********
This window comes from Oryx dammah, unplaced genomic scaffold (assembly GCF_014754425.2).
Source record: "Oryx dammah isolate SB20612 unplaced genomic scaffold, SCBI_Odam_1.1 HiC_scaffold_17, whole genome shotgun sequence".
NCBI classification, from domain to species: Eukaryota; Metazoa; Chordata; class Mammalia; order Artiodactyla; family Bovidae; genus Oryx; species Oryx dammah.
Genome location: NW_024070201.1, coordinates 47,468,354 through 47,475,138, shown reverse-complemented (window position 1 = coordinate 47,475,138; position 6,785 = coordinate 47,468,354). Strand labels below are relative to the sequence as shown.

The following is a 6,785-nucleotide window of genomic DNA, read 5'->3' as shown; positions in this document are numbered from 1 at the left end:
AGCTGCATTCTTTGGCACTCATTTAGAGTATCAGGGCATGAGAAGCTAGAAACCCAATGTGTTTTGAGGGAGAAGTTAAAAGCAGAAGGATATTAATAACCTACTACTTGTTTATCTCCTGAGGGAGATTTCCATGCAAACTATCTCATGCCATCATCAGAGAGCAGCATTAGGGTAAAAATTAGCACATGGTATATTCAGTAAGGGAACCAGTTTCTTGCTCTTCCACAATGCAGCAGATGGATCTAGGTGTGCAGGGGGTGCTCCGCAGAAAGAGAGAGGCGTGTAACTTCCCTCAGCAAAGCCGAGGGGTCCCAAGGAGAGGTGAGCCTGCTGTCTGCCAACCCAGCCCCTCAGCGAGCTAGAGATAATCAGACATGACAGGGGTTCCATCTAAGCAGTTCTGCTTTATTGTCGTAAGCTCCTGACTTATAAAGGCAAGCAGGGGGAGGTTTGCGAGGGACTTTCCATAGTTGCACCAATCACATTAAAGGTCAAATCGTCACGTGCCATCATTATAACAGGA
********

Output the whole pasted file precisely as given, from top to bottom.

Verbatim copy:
This window comes from Oryx dammah, unplaced genomic scaffold (assembly GCF_014754425.2).
Source record: "Oryx dammah isolate SB20612 unplaced genomic scaffold, SCBI_Odam_1.1 HiC_scaffold_17, whole genome shotgun sequence".
NCBI classification, from domain to species: Eukaryota; Metazoa; Chordata; class Mammalia; order Artiodactyla; family Bovidae; genus Oryx; species Oryx dammah.
Genome location: NW_024070201.1, coordinates 47,468,354 through 47,475,138, shown reverse-complemented (window position 1 = coordinate 47,475,138; position 6,785 = coordinate 47,468,354). Strand labels below are relative to the sequence as shown.

The following is a 6,785-nucleotide window of genomic DNA, read 5'->3' as shown; positions in this document are numbered from 1 at the left end:
AGCTGCATTCTTTGGCACTCATTTAGAGTATCAGGGCATGAGAAGCTAGAAACCCAATGTGTTTTGAGGGAGAAGTTAAAAGCAGAAGGATATTAATAACCTACTACTTGTTTATCTCCTGAGGGAGATTTCCATGCAAACTATCTCATGCCATCATCAGAGAGCAGCATTAGGGTAAAAATTAGCACATGGTATATTCAGTAAGGGAACCAGTTTCTTGCTCTTCCACAATGCAGCAGATGGATCTAGGTGTGCAGGGGGTGCTCCGCAGAAAGAGAGAGGCGTGTAACTTCCCTCAGCAAAGCCGAGGGGTCCCAAGGAGAGGTGAGCCTGCTGTCTGCCAACCCAGCCCCTCAGCGAGCTAGAGATAATCAGACATGACAGGGGTTCCATCTAAGCAGTTCTGCTTTATTGTCGTAAGCTCCTGACTTATAAAGGCAAGCAGGGGGAGGTTTGCGAGGGACTTTCCATAGTTGCACCAATCACATTAAAGGTCAAATCGTCACGTGCCATCATTATAACAGGA